Attention of the Chief Financial Officer at
Financel20o74@yahoo.con





THE CLEARING BANKS ASSOCIATION
Announces



G Christmas and New Years


Holidays rankingg Hours




Monday, December 24, 2007

9:30 1:00p.m.


Tuesday, December 25,2007 Closed

Wednesday December 26, 2007 Closed



Regular Banking hours will resume on
thursday, December 27, 2007 (9:30a.m. 3:00p.m.)j t
Friday, December 28,2007 (9:30a.m. 4:30p.m.)

,Monday, December 31,2007 (9:30a.m.- 1:00p.m.) w


Tuesday, January 1,2008 Closed



Regular Banking hours will resume on

Wednesday, January 2,2008



Bank of The Bahamas Limited
Citibank, N.A.
Commonwealth Bank Limited
Fidelity Bank (Bahamas) Limited
FirstCaribben International Bank (Bahamas) Limited,
Royal Bank of Canada
Scotiabank (Bahamas) Limited


much if fees from credit card
debt, for example, are steadily
outpacing gains from fund
holdings.
In addition to paying down
debt, investors who might be
due for bonuses or',raises
should consider ratcheting up
contributions to retirement
plans as a way to save more
without feeling like they are
taking more money out of their
pocket today.
Tjornehoj noted that
investors should also make
sure they are contributing as
much money as possible to
their retirement accounts, par-
ticularly in cases where a com-
pany matches a portion of an
employees' savings. To do any
less is to leave money on the
table, he said.
Taking time to examine
where they stand gives
investors a chance to plug any
holes in their investment strat-
egy, Foster said.
"It's always good to reflect at
this time of year on what we
did last year in all our various
investments and make sure
we're still on track," he said.


Client Relationship
Manager


.SG Hambros

SG
Private Banking
SOCIETY CENERALE GROUP


Nassau Plastics

Company
Sign Post & Trophy Case
HOLIDAY HOURS
Please note that our offices will be closed from
5pm on Friday, December 21, 2007
Reopening for business at
8:30 am on Wednesday, January 2, 2008


SG I-ambros is currently k..kiio o I
Relationship Mainager. Your p),uui, ry roi v;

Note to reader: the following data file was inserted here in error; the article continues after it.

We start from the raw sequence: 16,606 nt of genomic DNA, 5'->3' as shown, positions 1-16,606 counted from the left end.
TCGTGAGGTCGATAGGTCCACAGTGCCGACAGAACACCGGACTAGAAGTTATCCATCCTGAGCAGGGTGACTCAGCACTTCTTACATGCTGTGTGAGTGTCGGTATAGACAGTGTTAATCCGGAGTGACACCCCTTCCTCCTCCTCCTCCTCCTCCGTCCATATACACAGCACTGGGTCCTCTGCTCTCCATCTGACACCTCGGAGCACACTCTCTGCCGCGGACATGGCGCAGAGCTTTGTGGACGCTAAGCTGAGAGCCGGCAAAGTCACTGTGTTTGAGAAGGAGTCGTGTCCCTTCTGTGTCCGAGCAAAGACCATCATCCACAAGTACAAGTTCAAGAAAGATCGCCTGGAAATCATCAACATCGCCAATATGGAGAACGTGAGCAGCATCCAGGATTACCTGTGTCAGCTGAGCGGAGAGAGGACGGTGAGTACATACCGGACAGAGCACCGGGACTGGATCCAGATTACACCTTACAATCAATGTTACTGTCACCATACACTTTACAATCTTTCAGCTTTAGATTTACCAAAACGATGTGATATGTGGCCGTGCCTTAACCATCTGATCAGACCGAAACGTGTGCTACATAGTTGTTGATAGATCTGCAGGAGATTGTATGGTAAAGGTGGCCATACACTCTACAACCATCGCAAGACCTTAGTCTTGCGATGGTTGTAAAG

to introduce. mainland and grow rpaiofirbie ni
relaioniiships in North A, erica. r SO H '"
& Trust (Bahamas) Lited and e : ::
legal, regulatory and industry stancr.:
SG Hambros Bank & Trust (Bahamas) Limited
You should ideally hold the Chartered Institute o. Bankers
Diploma or equivalent professional qualifications, and have at
least 8 to 10 years' international private banking/ marketing/sales
experience.
You should have excellent client relationship and selling skills
and an in-depth knowledge of investment, trust and banking
products. Working knowledge of Spanish and or Pcrtuguese
-would be an asset, and proficient in th- Computers.
The incumbent will be required to travel a regular basis to
designated marketing regii,c.
The position offers an attractive salary hrneritsspackacsq
including group insurances, pensioir .-. nus schemes.
Applications should be submitted to the following address,
to arrive on or before 21 December 2007.


Head of Human Resources
SG Hambros Bank & Trust (Bahamas) Limited
PO Box N7789
Nassau
Bahamas
SG Hambros Bank & Trust (Bahdlns)J Lrmited is hcenscd
under the Banks and Trust Comp nies R-gulation Act


CREDITSUISSE


Credit


Suisse (Bahamas) Limited
is presently considering applications for a


I.T. SPECIALIST (Senior Globus System Developer)
Credit Suisse Private Banking is one of the world's premier private banks. It is setting new standards th.it
go beyond traditional banking services. Our dedicated and highly qualified staff provides our clientele
with comprehensive solutions in individual investment counseling and professional portfolio
management. Our total commitment is always to our clients and we focus without compromise on their
financial well-being and their personal values.

The position is open to candidates with the following minimum requirements:

+ Qualifications:
At least Five (5) years experience in installation, configuration and tioihk 'ti 1in a
banking environment
Superior knowledge of GLOBUS/T24 Banking Application in both supo i .
development roles
Bachelor of Science degree in Computer Science or equiv..